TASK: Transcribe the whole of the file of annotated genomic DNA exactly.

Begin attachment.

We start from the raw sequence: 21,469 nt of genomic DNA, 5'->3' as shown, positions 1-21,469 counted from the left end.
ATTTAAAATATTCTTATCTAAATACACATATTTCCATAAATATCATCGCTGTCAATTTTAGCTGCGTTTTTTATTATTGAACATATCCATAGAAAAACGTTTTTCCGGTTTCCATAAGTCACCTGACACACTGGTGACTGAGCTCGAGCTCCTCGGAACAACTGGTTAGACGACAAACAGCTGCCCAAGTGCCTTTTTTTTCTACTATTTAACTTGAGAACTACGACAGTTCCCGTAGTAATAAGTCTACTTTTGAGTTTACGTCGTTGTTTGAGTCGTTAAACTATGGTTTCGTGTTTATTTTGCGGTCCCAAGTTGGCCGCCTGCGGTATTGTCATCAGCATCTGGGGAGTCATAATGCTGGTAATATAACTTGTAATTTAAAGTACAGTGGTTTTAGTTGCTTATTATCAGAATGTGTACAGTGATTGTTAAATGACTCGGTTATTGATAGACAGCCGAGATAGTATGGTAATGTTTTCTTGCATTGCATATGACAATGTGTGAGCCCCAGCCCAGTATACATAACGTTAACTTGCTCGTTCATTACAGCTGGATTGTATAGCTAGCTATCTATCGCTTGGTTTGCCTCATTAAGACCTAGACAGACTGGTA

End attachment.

We start from the raw sequence: 21,469 nt of genomic DNA, 5'->3' as shown, positions 1-21,469 counted from the left end.
ATTTAAAATATTCTTATCTAAATACACATATTTCCATAAATATCATCGCTGTCAATTTTAGCTGCGTTTTTTATTATTGAACATATCCATAGAAAAACGTTTTTCCGGTTTCCATAAGTCACCTGACACACTGGTGACTGAGCTCGAGCTCCTCGGAACAACTGGTTAGACGACAAACAGCTGCCCAAGTGCCTTTTTTTTCTACTATTTAACTTGAGAACTACGACAGTTCCCGTAGTAATAAGTCTACTTTTGAGTTTACGTCGTTGTTTGAGTCGTTAAACTATGGTTTCGTGTTTATTTTGCGGTCCCAAGTTGGCCGCCTGCGGTATTGTCATCAGCATCTGGGGAGTCATAATGCTGGTAATATAACTTGTAATTTAAAGTACAGTGGTTTTAGTTGCTTATTATCAGAATGTGTACAGTGATTGTTAAATGACTCGGTTATTGATAGACAGCCGAGATAGTATGGTAATGTTTTCTTGCATTGCATATGACAATGTGTGAGCCCCAGCCCAGTATACATAACGTTAACTTGCTCGTTCATTACAGCTGGATTGTATAGCTAGCTATCTATCGCTTGGTTTGCCTCATTAAGACCTAGACAGACTGGTA